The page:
He saw Saladin alone because there wasn’t any other in his category from the Middle East or the Muslim world. David Van Biema of Time magazine nicely summarized Dante’s’ mention of Saladin; “a man who had made his name successfully battling Christianity would be lionized by the author of perhaps the most Christ-centered verse ever penned.”[xx]
The Kurdish King equal treatment of Judaism, Christianity, and Islam
Again, and in contrast to current Islamist and Arab or Turkish nationalist propaganda, Western thinkers believed Saladin treated the three religions equally. Some well-known stories have been written by distinguished thinkers to illustrate this. One was by the 13th-century German Viennese historian and poet Jans der Enikel,[xxi] and another was by 14th century Italian Renaissance humanist writer and poet Giovanni Boccaccio. A third is by Voltaire, writing in 1759, about 500 years afterJans der Enikel.
Boccaccio in “the Decameron”[xxii] tells the story of Melchisedech, a Jewish businessman’s encounter with the Kurdish King who challenges him about which religion is superior to others. The businessman tells the story of “three rings” to the King. The moral of the story was that all three religions are equal and only God could decide which one was better. Melchisedech’s intelligent story received Saladin’s appreciation, and they became very good friends.
Jans der Enikel and Voltaire’s writings focus on a common point. Before Saladin passed away, in his will, he determined that whatever his estate left was to be equally divided among Jews, Christians, and Muslims. By doing this, in the words of Voltaire, he showed “that all men are brethren.”[xxiii]
Saladin’s tolerance and co-existence philosophy in Performing Art theaters
German thinker and writer Gotthold Ephraim Lessing, in 1779, wrote his famous play on religious tolerance and co-existence “Nathan the Wise.” The play takes place in Jerusalem during the Saladin era. It shows how Christians, Jews, and Muslims, despite their differences and conflicts, came to love each other as one family.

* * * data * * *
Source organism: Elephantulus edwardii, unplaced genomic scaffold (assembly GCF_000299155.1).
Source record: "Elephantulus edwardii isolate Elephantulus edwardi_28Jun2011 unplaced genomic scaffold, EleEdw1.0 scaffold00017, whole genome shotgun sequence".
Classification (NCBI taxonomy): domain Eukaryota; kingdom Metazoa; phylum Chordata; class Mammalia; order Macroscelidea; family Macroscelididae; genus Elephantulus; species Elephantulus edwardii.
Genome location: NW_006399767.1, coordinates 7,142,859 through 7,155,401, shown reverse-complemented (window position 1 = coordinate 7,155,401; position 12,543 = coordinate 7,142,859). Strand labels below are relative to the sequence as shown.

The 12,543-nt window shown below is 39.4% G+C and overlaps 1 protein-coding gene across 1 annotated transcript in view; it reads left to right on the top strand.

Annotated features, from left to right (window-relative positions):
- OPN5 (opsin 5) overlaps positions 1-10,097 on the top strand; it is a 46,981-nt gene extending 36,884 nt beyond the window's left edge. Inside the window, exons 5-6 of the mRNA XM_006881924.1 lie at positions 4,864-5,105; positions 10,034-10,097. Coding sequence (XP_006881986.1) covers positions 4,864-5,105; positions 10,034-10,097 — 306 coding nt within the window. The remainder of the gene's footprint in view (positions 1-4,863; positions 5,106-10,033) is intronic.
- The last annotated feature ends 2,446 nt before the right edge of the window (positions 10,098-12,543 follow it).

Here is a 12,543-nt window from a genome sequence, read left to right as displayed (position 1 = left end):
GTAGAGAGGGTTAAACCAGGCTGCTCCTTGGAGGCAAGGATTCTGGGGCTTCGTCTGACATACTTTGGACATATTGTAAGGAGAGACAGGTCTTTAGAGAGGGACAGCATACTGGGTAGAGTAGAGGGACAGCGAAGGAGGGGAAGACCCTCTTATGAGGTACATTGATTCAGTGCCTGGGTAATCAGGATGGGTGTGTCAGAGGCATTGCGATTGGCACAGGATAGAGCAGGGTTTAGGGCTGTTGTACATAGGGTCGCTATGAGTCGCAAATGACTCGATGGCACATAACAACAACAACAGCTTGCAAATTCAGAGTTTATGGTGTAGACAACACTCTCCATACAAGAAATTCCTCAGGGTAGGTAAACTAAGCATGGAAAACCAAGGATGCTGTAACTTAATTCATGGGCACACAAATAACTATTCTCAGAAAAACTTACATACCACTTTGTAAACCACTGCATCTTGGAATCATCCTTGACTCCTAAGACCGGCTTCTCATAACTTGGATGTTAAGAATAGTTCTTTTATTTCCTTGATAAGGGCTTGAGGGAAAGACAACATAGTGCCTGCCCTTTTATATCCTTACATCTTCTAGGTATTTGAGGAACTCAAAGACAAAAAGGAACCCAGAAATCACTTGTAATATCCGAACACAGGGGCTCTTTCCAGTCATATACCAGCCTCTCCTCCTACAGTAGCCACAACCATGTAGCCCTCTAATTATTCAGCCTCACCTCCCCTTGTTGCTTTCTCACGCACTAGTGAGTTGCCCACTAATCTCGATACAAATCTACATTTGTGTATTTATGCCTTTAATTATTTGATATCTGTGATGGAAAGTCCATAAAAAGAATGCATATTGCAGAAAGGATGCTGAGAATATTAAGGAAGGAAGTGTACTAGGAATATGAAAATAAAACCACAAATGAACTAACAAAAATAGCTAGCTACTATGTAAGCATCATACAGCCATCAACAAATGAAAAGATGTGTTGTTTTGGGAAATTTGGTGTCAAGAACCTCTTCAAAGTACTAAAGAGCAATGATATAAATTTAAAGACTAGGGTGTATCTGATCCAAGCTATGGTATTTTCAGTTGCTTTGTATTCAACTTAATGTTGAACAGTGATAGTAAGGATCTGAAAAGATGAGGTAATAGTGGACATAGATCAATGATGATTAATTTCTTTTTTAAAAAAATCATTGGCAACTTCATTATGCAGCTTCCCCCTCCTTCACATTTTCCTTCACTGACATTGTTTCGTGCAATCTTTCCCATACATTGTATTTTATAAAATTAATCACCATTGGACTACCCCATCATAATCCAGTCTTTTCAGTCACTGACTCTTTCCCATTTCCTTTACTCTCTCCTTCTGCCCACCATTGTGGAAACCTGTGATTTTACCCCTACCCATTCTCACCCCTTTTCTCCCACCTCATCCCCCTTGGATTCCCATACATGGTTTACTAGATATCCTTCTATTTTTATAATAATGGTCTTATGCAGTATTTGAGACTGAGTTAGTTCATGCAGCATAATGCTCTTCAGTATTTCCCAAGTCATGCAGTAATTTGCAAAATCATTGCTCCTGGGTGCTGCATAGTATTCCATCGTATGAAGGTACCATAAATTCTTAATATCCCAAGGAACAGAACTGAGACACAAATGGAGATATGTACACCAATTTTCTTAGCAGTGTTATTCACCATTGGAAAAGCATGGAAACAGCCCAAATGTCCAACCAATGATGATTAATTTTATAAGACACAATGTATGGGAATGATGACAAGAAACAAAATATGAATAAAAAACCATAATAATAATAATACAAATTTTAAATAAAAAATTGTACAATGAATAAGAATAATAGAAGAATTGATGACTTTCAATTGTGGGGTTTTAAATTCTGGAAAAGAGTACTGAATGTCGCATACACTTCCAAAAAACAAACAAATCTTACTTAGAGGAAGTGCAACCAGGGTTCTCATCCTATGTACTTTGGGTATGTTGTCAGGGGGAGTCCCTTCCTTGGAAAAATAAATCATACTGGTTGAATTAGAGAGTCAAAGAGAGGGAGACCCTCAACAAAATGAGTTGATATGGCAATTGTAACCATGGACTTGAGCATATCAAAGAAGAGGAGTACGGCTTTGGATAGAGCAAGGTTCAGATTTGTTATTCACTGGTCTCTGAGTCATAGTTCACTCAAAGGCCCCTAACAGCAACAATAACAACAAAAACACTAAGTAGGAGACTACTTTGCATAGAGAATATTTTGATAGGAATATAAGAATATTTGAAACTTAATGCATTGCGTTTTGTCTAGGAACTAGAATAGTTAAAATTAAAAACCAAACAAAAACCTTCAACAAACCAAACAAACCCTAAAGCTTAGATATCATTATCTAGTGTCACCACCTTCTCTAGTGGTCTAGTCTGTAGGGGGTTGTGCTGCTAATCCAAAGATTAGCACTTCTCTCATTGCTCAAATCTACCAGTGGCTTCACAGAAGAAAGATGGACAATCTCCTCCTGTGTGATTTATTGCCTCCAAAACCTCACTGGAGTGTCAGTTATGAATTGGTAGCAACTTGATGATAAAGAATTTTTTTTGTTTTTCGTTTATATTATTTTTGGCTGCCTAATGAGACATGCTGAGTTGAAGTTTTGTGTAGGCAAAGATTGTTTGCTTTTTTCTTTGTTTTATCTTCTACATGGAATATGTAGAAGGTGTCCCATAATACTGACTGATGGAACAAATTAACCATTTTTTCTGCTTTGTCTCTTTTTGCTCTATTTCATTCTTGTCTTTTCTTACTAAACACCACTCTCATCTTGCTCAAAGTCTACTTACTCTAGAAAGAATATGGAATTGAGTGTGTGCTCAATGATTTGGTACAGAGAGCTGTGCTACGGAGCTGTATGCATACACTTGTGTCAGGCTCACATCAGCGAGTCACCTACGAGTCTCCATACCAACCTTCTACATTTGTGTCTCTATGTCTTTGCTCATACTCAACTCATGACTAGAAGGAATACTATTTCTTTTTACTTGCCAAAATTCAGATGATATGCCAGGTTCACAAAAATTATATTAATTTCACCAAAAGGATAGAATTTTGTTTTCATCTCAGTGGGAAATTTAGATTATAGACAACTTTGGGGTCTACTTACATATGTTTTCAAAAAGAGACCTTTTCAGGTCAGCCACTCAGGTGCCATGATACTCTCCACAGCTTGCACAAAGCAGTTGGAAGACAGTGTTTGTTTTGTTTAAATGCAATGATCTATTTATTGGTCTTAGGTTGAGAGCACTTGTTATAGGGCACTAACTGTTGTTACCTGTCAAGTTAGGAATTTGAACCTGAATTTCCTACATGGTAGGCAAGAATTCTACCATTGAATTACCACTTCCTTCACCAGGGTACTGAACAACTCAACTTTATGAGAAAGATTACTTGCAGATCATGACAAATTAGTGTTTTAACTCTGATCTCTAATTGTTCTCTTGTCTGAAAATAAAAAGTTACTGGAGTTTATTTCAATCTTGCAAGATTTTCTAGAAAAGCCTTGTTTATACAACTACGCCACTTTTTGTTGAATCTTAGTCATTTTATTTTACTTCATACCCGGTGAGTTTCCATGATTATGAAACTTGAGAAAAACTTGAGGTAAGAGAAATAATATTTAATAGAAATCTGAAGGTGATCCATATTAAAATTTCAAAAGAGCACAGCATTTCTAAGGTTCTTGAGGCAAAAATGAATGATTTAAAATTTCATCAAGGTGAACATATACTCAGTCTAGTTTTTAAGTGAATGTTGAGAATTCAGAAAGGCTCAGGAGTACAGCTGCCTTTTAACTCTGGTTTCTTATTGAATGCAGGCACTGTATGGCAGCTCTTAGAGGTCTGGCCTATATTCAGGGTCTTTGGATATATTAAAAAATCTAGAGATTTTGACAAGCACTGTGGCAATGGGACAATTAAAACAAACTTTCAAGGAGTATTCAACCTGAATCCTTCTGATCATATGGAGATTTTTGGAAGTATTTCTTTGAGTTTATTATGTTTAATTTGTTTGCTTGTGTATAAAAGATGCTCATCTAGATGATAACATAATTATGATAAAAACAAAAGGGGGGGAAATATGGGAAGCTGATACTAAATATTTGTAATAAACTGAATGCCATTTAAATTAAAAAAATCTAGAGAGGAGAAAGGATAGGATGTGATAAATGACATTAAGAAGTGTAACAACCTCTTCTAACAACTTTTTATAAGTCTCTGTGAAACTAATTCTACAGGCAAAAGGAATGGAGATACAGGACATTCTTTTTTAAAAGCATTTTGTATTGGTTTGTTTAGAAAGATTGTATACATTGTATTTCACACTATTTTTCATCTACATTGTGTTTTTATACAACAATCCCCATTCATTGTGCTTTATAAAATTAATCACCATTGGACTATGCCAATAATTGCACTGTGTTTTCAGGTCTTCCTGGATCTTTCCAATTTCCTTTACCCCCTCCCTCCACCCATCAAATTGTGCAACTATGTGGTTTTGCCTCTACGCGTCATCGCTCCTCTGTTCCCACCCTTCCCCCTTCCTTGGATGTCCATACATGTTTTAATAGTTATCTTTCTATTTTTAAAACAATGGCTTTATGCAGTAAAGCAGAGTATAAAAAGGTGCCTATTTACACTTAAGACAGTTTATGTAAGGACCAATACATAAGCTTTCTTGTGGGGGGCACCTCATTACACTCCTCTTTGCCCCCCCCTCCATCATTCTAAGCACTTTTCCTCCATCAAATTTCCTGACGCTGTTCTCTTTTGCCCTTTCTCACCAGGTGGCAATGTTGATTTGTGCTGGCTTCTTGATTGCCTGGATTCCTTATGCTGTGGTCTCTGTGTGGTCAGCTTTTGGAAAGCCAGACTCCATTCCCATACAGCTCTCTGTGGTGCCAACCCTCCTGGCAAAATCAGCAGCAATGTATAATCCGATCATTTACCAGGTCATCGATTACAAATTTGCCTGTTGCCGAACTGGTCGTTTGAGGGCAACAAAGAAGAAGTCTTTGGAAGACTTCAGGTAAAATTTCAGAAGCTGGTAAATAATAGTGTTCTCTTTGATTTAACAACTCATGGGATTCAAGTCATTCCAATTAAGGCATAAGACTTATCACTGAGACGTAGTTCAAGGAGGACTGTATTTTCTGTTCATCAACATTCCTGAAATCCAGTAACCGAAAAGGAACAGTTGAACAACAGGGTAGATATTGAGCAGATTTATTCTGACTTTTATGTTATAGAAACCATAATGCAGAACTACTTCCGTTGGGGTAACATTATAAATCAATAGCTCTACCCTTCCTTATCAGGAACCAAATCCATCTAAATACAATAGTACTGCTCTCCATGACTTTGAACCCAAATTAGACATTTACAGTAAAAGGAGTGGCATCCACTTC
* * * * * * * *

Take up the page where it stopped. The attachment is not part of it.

When the play was written in 1779, it was not initially allowed to play or to be published in Germany because of opposition from the Church, but later it became popular. Today, the topic remains very important across the globe; therefore, in the spring of 2016, this play was performed on Broadway, in New York City. In some colleges in the USA, “Nathan the Wise” is taught in performing arts classes, and productions are staged. For example, it has been performed and will be performed again on Nov. 7, 2018, at Montgomery College, in the United States.[xxiv]
In a review of the play when it was performed in Broadway, the New York Times (NYT) writer Charles Isherwood stated: “We cannot fail to note the relative amity with which the characters coexist, despite their stark religious differences and casually proclaimed prejudices, in comparison to the conflict that divides Jerusalem today, and of course the increasingly dangerous problem posed by fanatical Islamists.”[xxv][xxvi] Clearly, one could see in Saladin one of the best antidotes to current trends in Islamic fundamentalism and intolerance in all kinds of religion.
The study guide for the play summarizes very well: “Nathan the Wise demonstrates that unity and harmony are possible even among persons of diverse backgrounds. Consider that Saladin and Sittah are Muslims. The knight is the Christian son of Saladin’s brother, Assad, a Muslim. Recha is the daughter of a Muslim, Assad, but was baptized a Christian and reared by a Jew. As Assad’s brother, Saladin becomes the uncle of the knight and Recha, and Sittah becomes their aunt. Nathan is the adoptive father of Recha and thus a non-blood brother of Saladin and Sittah. They all become one family at the end of the play.”